Many years ago, when I was teaching elementary school students in northeastern Pennsylvania, I was humbled by the fact that I had absolutely no clue how my students thought. You see, I had been a teacher in the South Bronx for eight years prior to this; I knew how those students thought! But, by obedience to God, I found myself that school year in a Pennsylvania school that was not as diverse as the South Bronx. The first few days of the school year, it became apparent to me that I had no idea what these kids were “into” or how they thought.
In the middle of a religion class that focused on the call of Abraham, one of my students raised his hand and asked, “How did Abraham die?” I responded, “Ah, the Bible does not tell us anything about his death.” A few moments went by and someone in the class retorted, “Sister, wasn’t he shot?” I still had no clue why this was being asked! I asked one of my favorite questions, “Why do you think that?” A third student answered, “Didn’t a guy named Booth do it?” Ok, now I understood! I corrected their misunderstanding that they were thinking about Abraham Lincoln and not Abraham from the Bible. It was all about their perspective!
I cannot help of thinking of this story as I continue my series on prayer as suggested in the book “13 Powerful Ways to Pray” by Father Eamon Tobin. The next type of prayer, which we’ll uncover here, is the Prayer Consciousness Examen. Father Tobin writes, “The purpose of this spiritual exercise is not to tally up the failures or successes of the day, as we often do in the traditional examination of conscience, but to help us to grow in our sensitivity and responsiveness to the voice of the Holy Spirit. The exercise helps us to see how attentive and responsive we were to the Holy Spirit in the encounters and events of a given day. It also helps us to become conscious of how our sinful side may be luring us away from the Father’s loving call and leading us to live a life according to the flesh.”1
Father Tobin’s version of this prayer contains three steps. The steps are his; the explanations are mine.
Step One: Pray to the Holy Spirit for guidance and courage. To begin this type of prayer, it is often beneficial to center oneself and become aware of the presence of God within and around ourselves. Pray to the Holy Spirit at this moment, because the ability to truly see ourselves, our weaknesses and strengths, comes from a grace received by Him. It is a true grace to change our perspectives to those of God! Courage to look at our personal defects is truly needed!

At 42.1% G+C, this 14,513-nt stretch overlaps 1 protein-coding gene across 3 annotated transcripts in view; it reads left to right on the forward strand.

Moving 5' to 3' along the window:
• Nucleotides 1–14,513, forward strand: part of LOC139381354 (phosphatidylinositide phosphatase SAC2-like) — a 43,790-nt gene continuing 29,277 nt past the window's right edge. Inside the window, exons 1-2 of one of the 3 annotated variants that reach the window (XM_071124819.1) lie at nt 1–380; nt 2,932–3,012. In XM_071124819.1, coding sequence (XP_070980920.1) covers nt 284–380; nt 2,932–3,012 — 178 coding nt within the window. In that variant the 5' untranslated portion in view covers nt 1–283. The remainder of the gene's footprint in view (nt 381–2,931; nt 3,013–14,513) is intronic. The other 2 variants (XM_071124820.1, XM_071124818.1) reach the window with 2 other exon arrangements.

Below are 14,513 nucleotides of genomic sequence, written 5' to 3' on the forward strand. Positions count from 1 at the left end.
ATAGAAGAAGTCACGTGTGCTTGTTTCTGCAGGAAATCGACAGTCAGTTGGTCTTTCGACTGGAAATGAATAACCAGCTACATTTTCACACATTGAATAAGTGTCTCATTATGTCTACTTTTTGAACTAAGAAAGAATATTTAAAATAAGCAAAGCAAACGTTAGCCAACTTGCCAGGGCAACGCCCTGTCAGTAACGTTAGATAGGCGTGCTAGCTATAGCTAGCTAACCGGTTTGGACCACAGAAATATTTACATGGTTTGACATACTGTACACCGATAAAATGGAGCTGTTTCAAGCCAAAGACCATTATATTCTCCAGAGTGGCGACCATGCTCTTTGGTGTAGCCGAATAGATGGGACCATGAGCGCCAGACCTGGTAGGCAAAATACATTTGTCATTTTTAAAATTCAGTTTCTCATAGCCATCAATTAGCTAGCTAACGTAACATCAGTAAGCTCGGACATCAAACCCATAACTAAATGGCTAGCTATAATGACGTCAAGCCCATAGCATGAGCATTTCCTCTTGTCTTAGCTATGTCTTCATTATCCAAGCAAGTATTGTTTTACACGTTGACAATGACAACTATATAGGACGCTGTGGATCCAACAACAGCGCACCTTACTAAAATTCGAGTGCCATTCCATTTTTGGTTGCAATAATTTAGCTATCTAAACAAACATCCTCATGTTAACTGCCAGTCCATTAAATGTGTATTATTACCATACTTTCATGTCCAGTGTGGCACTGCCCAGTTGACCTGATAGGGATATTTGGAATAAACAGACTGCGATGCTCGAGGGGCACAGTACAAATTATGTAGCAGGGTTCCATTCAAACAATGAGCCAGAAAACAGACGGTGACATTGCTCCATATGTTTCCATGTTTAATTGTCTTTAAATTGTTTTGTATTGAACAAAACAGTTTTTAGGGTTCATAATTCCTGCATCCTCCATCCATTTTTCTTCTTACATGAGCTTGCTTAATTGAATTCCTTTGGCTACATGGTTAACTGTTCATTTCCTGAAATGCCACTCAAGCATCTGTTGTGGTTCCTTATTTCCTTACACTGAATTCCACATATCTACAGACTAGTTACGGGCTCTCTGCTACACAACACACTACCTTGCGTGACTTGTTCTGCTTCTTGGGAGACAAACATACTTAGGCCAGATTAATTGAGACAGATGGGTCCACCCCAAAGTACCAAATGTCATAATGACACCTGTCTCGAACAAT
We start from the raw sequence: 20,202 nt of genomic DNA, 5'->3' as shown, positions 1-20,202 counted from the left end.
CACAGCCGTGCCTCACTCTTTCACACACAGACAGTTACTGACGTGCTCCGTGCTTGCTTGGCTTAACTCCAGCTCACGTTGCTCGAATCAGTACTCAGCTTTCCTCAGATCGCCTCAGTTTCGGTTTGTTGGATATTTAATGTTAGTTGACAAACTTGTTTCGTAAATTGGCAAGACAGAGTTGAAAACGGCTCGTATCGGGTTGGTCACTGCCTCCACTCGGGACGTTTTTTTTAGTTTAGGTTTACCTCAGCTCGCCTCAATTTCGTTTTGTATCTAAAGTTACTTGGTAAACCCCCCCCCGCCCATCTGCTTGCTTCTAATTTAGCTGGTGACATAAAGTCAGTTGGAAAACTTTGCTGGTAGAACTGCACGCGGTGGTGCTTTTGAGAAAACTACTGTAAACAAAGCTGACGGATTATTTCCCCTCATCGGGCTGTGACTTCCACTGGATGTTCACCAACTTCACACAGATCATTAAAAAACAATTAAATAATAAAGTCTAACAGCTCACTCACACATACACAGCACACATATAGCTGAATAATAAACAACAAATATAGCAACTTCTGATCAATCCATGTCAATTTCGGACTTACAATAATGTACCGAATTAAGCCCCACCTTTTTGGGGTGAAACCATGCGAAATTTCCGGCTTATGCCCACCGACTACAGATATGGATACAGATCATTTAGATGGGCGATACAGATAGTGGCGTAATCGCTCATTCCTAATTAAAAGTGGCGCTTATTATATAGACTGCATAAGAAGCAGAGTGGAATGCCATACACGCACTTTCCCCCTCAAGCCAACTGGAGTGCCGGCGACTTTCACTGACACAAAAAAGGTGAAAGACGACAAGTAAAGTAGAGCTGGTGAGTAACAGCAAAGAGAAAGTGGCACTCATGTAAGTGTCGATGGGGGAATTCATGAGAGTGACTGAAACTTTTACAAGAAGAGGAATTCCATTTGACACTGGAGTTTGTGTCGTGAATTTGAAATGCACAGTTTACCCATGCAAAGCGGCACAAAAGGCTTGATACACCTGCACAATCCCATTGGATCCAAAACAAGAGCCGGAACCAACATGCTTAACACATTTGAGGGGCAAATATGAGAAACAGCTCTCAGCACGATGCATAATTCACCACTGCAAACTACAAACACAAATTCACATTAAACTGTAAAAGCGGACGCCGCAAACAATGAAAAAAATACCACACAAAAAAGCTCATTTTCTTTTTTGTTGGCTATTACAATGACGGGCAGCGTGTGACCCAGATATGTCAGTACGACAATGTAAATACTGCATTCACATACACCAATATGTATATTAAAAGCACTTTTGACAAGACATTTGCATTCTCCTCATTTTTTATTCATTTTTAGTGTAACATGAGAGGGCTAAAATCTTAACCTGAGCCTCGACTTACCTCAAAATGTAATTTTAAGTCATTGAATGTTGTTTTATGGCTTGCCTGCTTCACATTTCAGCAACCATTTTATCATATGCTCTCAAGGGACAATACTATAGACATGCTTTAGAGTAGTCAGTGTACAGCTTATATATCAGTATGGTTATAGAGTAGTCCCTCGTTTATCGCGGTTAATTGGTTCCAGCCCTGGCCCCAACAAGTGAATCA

Step Two: As led by the Holy Spirit, reflect on a particular event or encounter. Allow the day to “pass” before you. Stop over conversations, actions or attitudes that surface when you do this. Were these encounters times in which you gave glory to God, or were they moments of failure? Where can you improve, or where did you achieve in following Jesus throughout the day?
Step Three: Offer prayers of thanks, repentance, healing, and petition. Having reflected on your day, its challenges, defects and graces, it is now time to chat with our dearest God about them. For the items of your day that were a blessing for you, share words of gratitude. For the moments that you fell because of personal character flaws, ask for pardon and healing. Bring to Him any concerns you might have at that moment.
Ideally, this prayer should be said before going to bed. But, it can be said at any time of day or night.
Socrates’ old adage, “The unexamined life is not worth living,” is a true gem of practical advice. This type of prayer allows us to do exactly that: examine our life!
1Tobin, Eamon. 13 Powerful Ways to Pray. Beacon Publishing, 2016. Pg. 116.
By Sister Geralyn Schmidt, SCC, The Catholic Witness